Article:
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The University of Southampton

HUMA5016 International Summer School (two weeks)

Module Overview

Aims and Objectives

Module Aims

- introduce you, as international students, to UK higher education, and research-led learning - provide a taster of the sort of research that is undertaken at the University of Southampton by our scholars and post-graduate community - introduce you to key aspects of British popular culture, intellectual ideas, and history - explore specific themes relevant to our understanding of modern Britishness, its context in the world, and the historical study and commemoration of it - provide the opportunity to undertake curated trips to experience the impact of British history and culture first-hand

Learning Outcomes

Knowledge and Understanding

Having successfully completed this module, you will be able to demonstrate knowledge and understanding of:

  • key historical periods of Britain’s development, and how these are studied, commemorated, and represented in popular culture
  • debates surrounding the reconstruction of Britain’s past, and its marketing to international students and visitors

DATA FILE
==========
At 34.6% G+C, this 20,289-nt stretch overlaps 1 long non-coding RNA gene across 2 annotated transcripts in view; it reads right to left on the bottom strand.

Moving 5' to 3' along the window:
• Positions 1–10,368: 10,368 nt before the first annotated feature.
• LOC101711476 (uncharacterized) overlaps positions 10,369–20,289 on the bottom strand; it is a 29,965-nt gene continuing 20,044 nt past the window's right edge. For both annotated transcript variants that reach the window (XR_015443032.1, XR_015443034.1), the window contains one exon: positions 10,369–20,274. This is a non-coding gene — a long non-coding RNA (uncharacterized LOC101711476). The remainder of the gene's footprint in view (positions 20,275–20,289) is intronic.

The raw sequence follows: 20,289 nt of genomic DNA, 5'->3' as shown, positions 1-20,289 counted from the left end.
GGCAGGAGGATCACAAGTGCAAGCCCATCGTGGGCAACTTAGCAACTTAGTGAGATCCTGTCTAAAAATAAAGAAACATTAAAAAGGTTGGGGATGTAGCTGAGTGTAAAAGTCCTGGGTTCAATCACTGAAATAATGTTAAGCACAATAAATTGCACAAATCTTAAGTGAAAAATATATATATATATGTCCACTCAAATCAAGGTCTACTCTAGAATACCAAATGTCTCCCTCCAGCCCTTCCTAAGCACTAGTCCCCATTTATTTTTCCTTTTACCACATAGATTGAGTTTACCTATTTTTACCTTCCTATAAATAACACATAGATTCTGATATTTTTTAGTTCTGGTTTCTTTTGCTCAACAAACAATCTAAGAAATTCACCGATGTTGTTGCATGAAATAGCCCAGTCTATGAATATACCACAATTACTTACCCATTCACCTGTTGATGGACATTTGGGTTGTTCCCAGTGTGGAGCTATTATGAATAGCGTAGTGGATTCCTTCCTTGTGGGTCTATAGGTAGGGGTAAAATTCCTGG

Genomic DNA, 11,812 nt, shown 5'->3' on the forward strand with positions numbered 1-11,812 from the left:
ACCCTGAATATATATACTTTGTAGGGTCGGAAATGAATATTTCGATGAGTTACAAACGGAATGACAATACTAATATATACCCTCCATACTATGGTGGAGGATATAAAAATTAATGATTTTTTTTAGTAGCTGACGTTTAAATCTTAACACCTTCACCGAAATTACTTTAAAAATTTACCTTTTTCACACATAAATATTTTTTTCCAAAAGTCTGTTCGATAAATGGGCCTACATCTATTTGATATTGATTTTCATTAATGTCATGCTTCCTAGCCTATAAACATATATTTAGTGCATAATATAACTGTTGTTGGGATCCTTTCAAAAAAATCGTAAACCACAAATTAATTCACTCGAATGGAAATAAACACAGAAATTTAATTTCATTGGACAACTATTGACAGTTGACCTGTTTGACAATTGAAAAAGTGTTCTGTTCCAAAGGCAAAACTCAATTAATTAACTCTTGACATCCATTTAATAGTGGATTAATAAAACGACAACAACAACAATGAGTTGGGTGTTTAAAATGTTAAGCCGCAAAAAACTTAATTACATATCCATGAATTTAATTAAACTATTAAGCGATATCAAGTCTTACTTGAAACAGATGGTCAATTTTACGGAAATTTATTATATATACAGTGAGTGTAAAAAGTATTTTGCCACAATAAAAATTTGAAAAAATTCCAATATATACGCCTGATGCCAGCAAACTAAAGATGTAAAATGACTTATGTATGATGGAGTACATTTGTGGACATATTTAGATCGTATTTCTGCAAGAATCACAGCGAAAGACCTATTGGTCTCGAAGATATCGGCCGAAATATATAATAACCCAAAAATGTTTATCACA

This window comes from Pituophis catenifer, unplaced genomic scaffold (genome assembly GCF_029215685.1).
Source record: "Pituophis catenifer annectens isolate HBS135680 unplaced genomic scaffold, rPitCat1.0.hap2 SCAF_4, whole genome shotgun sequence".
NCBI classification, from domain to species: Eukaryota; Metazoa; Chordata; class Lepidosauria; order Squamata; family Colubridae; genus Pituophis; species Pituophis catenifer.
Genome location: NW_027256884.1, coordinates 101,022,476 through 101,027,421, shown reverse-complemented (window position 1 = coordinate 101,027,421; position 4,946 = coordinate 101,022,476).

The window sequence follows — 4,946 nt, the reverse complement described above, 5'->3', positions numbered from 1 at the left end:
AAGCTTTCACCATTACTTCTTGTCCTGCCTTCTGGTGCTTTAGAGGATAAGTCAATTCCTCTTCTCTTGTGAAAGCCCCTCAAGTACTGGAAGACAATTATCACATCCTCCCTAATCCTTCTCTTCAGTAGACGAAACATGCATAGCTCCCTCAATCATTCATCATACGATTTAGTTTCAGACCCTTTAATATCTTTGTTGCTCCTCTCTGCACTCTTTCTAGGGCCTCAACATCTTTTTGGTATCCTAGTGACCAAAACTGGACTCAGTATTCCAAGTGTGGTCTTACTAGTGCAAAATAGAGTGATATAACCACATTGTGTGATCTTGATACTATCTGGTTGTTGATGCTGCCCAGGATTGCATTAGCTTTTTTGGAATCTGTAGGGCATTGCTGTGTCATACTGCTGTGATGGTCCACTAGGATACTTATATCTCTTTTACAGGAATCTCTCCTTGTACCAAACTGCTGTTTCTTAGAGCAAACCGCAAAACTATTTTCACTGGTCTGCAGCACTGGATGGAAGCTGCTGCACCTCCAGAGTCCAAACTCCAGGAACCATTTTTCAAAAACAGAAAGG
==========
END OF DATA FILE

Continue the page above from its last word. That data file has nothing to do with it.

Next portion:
• stages of key political and social change in the United Kingdom from classical period to the modern day, and some of the debates surrounding their interpretation
  • understanding difference perceptions of Britishness
Transferable and Generic Skills

Having successfully completed this module you will be able to:

  • improved use of English for academic purposes
  • develop your time-management skills
  • locate and use effective textual, visual and material culture sources for the purpose of delivering a presentation
  • research historical questions and communicate your findings convincingly and concisely in a formal, assessed presentation
Cognitive Skills

Having successfully completed this module you will be able to: